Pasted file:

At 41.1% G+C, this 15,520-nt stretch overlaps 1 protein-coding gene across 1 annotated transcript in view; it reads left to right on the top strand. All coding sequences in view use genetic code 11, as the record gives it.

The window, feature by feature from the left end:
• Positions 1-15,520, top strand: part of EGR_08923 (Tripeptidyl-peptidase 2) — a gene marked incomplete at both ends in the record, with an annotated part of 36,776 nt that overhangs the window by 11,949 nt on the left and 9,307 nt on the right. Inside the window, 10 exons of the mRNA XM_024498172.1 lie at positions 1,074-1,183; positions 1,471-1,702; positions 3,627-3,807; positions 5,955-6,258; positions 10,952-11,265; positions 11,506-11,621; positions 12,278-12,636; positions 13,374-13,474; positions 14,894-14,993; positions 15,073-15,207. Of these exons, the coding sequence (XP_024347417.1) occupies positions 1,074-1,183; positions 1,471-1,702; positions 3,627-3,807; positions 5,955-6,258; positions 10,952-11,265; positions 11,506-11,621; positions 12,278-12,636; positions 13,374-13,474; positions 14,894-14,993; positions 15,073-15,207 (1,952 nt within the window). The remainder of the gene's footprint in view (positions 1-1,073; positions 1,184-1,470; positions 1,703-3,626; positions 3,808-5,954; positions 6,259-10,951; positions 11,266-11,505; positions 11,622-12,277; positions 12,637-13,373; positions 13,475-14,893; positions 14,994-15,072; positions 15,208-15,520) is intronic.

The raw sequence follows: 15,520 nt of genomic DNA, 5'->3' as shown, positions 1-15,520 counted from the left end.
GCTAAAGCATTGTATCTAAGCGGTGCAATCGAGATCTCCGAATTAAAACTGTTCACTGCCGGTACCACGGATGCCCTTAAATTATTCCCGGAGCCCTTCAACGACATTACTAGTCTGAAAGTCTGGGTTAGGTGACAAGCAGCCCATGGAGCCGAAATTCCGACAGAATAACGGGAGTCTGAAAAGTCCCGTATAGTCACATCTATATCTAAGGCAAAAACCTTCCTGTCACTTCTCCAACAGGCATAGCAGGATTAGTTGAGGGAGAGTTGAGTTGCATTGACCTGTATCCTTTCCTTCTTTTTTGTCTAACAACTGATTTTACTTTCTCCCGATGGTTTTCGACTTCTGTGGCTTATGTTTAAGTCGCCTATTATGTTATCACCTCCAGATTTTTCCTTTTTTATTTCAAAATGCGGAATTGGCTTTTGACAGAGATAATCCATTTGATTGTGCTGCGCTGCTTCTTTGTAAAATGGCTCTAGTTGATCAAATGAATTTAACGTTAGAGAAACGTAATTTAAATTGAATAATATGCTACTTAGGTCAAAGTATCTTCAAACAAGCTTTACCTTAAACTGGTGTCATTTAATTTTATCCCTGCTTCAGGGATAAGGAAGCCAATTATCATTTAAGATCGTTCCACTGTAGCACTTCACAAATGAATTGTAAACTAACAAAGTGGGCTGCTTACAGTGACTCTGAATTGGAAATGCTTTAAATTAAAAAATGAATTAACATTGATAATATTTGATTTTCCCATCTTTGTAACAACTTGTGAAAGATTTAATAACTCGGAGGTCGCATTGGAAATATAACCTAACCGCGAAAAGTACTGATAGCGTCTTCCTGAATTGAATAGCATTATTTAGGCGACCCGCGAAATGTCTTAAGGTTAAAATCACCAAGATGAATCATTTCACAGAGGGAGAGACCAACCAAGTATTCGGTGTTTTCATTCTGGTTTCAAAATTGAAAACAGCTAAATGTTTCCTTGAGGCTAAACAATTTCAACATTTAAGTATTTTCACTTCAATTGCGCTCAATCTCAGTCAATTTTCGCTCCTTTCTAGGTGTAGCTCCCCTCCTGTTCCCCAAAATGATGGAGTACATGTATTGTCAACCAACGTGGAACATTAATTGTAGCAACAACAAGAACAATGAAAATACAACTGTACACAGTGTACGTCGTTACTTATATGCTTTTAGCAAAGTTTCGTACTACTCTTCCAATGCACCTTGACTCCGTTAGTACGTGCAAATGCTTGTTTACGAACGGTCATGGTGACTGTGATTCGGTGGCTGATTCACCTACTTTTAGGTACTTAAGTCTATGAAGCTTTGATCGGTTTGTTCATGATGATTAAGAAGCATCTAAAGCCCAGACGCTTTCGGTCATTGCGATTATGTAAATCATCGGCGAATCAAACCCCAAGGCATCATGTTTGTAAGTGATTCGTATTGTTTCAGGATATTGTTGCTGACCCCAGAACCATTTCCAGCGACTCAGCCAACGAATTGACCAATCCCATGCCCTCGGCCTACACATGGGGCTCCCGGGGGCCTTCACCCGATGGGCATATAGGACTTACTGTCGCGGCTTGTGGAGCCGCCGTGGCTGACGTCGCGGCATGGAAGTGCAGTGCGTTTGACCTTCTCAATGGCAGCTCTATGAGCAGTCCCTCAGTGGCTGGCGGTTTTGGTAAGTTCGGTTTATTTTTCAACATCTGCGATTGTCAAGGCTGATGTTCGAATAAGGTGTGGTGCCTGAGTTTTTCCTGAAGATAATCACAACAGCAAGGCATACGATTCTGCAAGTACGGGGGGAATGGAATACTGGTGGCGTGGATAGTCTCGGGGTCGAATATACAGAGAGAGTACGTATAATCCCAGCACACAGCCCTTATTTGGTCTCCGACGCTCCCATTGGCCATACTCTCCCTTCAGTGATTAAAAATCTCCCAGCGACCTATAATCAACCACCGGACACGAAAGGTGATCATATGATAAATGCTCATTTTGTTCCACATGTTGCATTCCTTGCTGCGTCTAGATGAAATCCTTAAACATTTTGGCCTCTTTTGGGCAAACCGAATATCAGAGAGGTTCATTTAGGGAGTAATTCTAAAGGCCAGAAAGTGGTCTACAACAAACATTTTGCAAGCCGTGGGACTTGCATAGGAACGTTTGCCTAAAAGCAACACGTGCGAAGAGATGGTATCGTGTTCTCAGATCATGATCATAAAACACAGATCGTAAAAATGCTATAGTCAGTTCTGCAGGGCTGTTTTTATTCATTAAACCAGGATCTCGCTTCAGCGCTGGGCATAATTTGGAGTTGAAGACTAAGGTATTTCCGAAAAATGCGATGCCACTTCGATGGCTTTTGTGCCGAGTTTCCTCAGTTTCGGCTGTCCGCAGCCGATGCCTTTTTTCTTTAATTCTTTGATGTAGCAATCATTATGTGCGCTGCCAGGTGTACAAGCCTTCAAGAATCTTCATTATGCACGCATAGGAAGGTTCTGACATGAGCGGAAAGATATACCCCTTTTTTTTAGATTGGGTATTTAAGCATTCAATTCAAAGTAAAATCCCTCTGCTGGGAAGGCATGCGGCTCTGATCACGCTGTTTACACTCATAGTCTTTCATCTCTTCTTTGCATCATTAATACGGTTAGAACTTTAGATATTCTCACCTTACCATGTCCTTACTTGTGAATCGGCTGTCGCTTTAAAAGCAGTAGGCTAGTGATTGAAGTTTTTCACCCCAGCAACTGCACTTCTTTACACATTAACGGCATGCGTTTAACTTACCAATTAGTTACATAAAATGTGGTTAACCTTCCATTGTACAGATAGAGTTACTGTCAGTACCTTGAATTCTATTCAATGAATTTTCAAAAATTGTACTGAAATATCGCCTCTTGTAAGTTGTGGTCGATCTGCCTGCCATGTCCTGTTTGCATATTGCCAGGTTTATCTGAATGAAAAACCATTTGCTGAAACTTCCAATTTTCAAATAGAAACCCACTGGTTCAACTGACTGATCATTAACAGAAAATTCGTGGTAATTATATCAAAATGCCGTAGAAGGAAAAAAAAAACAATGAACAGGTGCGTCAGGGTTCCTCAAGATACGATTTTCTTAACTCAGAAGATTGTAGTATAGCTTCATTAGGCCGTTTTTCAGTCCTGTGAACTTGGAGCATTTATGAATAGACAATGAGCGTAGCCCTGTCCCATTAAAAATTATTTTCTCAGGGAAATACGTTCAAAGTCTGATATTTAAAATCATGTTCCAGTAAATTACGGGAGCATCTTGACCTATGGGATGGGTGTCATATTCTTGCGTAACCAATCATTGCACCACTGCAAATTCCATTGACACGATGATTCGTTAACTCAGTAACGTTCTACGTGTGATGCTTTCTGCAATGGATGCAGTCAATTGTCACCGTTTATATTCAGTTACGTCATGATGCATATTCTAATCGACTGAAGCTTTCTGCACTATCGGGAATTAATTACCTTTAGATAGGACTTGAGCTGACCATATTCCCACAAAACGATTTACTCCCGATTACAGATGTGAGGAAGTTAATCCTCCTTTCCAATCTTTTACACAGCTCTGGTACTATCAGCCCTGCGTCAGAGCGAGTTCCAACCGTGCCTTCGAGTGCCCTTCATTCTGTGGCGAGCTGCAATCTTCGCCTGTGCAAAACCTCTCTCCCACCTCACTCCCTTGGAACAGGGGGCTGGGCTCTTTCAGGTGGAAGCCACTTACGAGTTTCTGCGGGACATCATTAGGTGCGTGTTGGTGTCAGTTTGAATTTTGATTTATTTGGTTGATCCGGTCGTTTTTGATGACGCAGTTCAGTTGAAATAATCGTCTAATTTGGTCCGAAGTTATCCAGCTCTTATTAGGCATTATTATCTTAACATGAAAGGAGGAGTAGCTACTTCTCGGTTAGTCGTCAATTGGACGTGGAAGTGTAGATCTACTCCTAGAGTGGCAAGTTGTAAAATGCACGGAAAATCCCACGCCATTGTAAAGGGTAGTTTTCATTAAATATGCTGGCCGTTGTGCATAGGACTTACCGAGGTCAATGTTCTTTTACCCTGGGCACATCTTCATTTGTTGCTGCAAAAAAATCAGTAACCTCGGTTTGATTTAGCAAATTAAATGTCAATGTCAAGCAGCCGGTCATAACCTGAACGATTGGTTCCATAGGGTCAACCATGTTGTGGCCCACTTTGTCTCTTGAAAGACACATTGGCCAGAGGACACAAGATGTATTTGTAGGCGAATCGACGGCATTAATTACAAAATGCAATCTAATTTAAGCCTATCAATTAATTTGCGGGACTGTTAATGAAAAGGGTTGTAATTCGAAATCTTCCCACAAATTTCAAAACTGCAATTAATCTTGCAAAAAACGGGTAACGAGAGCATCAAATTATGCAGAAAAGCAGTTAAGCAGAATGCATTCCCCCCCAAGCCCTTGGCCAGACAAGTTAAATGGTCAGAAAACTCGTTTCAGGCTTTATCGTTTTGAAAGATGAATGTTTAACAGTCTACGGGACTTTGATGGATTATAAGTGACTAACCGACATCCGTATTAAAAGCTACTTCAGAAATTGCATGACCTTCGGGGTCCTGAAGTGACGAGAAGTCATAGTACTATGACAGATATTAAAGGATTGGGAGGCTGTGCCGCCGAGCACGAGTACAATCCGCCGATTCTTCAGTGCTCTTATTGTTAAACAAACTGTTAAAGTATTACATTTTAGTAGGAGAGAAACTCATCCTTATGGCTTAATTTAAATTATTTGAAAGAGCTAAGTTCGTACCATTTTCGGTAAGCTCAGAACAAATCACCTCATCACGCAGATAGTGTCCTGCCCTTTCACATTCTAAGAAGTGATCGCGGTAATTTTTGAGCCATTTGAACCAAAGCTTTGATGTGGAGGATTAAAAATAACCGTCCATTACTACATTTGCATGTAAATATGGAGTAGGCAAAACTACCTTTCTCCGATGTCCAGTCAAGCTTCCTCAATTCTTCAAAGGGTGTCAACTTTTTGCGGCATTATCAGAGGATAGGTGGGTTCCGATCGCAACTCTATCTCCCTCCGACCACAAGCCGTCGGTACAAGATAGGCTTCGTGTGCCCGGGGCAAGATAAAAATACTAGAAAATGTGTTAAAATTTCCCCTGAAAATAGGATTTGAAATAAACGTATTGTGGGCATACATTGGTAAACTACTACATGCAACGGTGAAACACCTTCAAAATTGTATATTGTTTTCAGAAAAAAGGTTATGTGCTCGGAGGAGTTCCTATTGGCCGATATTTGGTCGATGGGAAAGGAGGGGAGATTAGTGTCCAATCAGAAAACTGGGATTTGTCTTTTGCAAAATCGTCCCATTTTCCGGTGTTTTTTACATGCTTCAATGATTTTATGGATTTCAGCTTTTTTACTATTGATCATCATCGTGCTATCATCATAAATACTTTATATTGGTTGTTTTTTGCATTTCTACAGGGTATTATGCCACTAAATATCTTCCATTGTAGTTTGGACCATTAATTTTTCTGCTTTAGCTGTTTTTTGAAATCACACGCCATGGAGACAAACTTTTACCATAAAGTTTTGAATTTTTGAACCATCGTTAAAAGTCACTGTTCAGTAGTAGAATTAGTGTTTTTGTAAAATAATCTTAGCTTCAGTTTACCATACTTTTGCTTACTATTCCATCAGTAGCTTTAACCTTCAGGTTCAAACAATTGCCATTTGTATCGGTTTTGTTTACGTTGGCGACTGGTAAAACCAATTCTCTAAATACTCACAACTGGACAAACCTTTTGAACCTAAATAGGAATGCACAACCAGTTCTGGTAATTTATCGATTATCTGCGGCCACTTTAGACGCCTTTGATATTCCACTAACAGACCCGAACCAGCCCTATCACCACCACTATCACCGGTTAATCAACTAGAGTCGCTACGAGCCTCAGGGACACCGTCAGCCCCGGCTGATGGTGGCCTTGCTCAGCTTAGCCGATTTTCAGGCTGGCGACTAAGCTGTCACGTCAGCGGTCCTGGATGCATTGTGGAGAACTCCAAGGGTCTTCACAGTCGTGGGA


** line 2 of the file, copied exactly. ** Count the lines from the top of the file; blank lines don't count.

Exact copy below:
The window, feature by feature from the left end: